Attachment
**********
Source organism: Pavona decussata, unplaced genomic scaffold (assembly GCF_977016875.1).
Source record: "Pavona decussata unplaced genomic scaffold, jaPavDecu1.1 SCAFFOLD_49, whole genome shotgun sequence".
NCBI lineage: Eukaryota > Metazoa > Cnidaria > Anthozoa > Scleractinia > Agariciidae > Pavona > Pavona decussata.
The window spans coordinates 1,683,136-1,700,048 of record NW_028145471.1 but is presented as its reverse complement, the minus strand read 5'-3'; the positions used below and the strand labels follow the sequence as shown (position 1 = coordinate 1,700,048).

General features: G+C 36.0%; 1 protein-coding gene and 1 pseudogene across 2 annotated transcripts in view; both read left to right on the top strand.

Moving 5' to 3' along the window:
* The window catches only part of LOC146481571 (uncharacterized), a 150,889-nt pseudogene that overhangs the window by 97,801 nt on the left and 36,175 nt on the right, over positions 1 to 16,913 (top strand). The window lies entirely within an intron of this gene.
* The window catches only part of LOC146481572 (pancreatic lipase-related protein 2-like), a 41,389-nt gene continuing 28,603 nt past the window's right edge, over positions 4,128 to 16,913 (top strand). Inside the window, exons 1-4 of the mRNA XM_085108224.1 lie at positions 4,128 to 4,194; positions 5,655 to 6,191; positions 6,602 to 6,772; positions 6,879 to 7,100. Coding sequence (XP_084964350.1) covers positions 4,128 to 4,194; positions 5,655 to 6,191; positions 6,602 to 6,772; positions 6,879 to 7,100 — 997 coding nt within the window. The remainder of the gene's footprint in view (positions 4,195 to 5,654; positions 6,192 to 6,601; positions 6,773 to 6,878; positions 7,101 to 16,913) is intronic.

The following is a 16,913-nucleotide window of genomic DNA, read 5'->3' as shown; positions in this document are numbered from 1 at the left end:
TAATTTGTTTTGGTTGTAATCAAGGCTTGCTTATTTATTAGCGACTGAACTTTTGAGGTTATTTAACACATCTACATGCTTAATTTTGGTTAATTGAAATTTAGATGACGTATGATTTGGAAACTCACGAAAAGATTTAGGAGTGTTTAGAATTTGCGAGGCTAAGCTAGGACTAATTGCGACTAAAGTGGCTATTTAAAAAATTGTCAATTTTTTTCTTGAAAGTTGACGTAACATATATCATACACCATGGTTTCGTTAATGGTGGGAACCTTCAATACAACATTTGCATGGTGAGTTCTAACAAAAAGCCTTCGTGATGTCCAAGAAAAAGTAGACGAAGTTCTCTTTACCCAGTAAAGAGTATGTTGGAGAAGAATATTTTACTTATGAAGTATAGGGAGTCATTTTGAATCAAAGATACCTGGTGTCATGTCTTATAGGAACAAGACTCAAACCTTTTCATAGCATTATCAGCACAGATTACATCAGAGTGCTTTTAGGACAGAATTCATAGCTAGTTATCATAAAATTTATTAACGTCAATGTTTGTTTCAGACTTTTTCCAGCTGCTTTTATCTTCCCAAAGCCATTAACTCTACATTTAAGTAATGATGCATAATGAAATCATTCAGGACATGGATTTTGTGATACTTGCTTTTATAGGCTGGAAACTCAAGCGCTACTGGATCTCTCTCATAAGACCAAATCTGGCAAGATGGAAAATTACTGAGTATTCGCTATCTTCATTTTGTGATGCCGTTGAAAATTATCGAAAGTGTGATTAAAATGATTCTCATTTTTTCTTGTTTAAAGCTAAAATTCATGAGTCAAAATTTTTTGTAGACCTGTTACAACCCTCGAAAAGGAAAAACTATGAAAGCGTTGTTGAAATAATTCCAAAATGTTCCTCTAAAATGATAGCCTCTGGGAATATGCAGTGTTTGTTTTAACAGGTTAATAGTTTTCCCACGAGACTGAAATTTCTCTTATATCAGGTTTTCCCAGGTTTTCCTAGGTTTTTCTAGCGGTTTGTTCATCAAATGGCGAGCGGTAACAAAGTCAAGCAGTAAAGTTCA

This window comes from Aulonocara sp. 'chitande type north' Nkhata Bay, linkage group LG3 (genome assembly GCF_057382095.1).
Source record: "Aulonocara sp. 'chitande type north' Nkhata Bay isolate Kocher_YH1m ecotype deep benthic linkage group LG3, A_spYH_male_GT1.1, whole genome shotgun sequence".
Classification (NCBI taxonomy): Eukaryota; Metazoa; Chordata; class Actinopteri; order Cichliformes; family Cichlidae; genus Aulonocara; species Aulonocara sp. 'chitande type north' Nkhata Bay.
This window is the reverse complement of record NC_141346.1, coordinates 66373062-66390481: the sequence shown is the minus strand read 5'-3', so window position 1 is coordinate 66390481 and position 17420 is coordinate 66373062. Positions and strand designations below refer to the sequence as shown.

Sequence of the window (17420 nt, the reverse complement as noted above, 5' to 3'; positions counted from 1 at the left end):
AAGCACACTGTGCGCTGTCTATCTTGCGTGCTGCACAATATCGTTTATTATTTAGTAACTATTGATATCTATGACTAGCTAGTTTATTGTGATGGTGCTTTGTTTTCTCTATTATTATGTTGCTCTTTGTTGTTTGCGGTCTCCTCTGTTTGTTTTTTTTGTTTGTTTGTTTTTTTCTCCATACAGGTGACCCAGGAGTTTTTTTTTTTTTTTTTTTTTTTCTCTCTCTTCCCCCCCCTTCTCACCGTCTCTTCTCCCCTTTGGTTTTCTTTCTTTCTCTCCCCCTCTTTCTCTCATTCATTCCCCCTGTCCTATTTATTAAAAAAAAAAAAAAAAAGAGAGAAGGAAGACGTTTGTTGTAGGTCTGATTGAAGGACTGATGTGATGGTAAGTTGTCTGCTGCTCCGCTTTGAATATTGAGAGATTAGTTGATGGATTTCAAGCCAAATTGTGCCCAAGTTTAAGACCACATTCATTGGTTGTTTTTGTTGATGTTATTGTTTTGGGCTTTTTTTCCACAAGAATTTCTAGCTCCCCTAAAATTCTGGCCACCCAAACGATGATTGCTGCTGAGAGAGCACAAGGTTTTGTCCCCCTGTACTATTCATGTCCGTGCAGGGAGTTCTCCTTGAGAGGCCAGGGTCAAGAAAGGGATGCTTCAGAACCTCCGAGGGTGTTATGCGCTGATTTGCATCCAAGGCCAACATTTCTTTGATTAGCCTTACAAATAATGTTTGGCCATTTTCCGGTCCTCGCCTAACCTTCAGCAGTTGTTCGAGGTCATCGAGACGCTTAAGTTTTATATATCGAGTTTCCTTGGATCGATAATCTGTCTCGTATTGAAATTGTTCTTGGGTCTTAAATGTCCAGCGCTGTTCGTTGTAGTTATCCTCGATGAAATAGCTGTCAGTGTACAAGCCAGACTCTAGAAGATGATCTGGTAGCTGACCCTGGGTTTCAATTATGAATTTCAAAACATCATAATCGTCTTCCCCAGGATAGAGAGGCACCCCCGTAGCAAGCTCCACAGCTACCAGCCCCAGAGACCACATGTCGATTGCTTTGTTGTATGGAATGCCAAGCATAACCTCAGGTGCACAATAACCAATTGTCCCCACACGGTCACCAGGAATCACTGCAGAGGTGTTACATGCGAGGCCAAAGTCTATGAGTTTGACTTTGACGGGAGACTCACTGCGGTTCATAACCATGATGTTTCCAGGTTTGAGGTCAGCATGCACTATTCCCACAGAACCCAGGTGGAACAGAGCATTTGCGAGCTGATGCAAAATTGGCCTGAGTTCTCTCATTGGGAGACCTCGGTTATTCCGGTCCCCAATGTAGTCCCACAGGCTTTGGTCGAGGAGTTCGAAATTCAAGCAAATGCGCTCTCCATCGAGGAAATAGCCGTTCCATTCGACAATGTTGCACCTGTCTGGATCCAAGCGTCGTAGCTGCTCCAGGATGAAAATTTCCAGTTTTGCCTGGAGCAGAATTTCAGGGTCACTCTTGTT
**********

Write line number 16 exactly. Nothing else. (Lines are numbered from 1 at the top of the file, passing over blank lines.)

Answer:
AAGCACACTGTGCGCTGTCTATCTTGCGTGCTGCACAATATCGTTTATTATTTAGTAACTATTGATATCTATGACTAGCTAGTTTATTGTGATGGTGCTTTGTTTTCTCTATTATTATGTTGCTCTTTGTTGTTTGCGGTCTCCTCTGTTTGTTTTTTTTGTTTGTTTGTTTTTTTCTCCATACAGGTGACCCAGGAGTTTTTTTTTTTTTTTTTTTTTTTCTCTCTCTTCCCCCCCCTTCTCACCGTCTCTTCTCCCCTTTGGTTTTCTTTCTTTCTCTCCCCCTCTTTCTCTCATTCATTCCCCCTGTCCTATTTATTAAAAAAAAAAAAAAAAAGAGAGAAGGAAGACGTTTGTTGTAGGTCTGATTGAAGGACTGATGTGATGGTAAGTTGTCTGCTGCTCCGCTTTGAATATTGAGAGATTAGTTGATGGATTTCAAGCCAAATTGTGCCCAAGTTTAAGACCACATTCATTGGTTGTTTTTGTTGATGTTATTGTTTTGGGCTTTTTTTCCACAAGAATTTCTAGCTCCCCTAAAATTCTGGCCACCCAAACGATGATTGCTGCTGAGAGAGCACAAGGTTTTGTCCCCCTGTACTATTCATGTCCGTGCAGGGAGTTCTCCTTGAGAGGCCAGGGTCAAGAAAGGGATGCTTCAGAACCTCCGAGGGTGTTATGCGCTGATTTGCATCCAAGGCCAACATTTCTTTGATTAGCCTTACAAATAATGTTTGGCCATTTTCCGGTCCTCGCCTAACCTTCAGCAGTTGTTCGAGGTCATCGAGACGCTTAAGTTTTATATATCGAGTTTCCTTGGATCGATAATCTGTCTCGTATTGAAATTGTTCTTGGGTCTTAAATGTCCAGCGCTGTTCGTTGTAGTTATCCTCGATGAAATAGCTGTCAGTGTACAAGCCAGACTCTAGAAGATGATCTGGTAGCTGACCCTGGGTTTCAATTATGAATTTCAAAACATCATAATCGTCTTCCCCAGGATAGAGAGGCACCCCCGTAGCAAGCTCCACAGCTACCAGCCCCAGAGACCACATGTCGATTGCTTTGTTGTATGGAATGCCAAGCATAACCTCAGGTGCACAATAACCAATTGTCCCCACACGGTCACCAGGAATCACTGCAGAGGTGTTACATGCGAGGCCAAAGTCTATGAGTTTGACTTTGACGGGAGACTCACTGCGGTTCATAACCATGATGTTTCCAGGTTTGAGGTCAGCATGCACTATTCCCACAGAACCCAGGTGGAACAGAGCATTTGCGAGCTGATGCAAAATTGGCCTGAGTTCTCTCATTGGGAGACCTCGGTTATTCCGGTCCCCAATGTAGTCCCACAGGCTTTGGTCGAGGAGTTCGAAATTCAAGCAAATGCGCTCTCCATCGAGGAAATAGCCGTTCCATTCGACAATGTTGCACCTGTCTGGATCCAAGCGTCGTAGCTGCTCCAGGATGAAAATTTCCAGTTTTGCCTGGAGCAGAATTTCAGGGTCACTCTTGTT